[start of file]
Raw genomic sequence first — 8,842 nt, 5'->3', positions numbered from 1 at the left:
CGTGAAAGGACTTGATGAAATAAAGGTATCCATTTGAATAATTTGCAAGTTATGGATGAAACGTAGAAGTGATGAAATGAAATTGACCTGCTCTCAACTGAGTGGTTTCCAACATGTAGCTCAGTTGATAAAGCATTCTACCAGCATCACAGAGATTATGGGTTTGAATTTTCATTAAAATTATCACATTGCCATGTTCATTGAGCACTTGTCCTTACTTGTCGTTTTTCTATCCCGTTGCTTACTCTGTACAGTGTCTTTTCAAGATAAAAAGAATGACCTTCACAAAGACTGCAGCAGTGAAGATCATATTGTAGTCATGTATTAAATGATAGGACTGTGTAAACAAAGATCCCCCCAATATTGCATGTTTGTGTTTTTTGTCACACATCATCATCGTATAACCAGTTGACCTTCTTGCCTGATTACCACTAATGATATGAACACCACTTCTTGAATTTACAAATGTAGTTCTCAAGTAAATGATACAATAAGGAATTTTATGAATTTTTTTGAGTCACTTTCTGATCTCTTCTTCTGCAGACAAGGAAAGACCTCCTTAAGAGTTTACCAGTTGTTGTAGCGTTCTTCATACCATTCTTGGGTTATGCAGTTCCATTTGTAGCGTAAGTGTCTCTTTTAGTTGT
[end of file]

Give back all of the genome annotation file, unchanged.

Raw genomic sequence first — 8,842 nt, 5'->3', positions numbered from 1 at the left:
CGTGAAAGGACTTGATGAAATAAAGGTATCCATTTGAATAATTTGCAAGTTATGGATGAAACGTAGAAGTGATGAAATGAAATTGACCTGCTCTCAACTGAGTGGTTTCCAACATGTAGCTCAGTTGATAAAGCATTCTACCAGCATCACAGAGATTATGGGTTTGAATTTTCATTAAAATTATCACATTGCCATGTTCATTGAGCACTTGTCCTTACTTGTCGTTTTTCTATCCCGTTGCTTACTCTGTACAGTGTCTTTTCAAGATAAAAAGAATGACCTTCACAAAGACTGCAGCAGTGAAGATCATATTGTAGTCATGTATTAAATGATAGGACTGTGTAAACAAAGATCCCCCCAATATTGCATGTTTGTGTTTTTTGTCACACATCATCATCGTATAACCAGTTGACCTTCTTGCCTGATTACCACTAATGATATGAACACCACTTCTTGAATTTACAAATGTAGTTCTCAAGTAAATGATACAATAAGGAATTTTATGAATTTTTTTGAGTCACTTTCTGATCTCTTCTTCTGCAGACAAGGAAAGACCTCCTTAAGAGTTTACCAGTTGTTGTAGCGTTCTTCATACCATTCTTGGGTTATGCAGTTCCATTTGTAGCGTAAGTGTCTCTTTTAGTTGT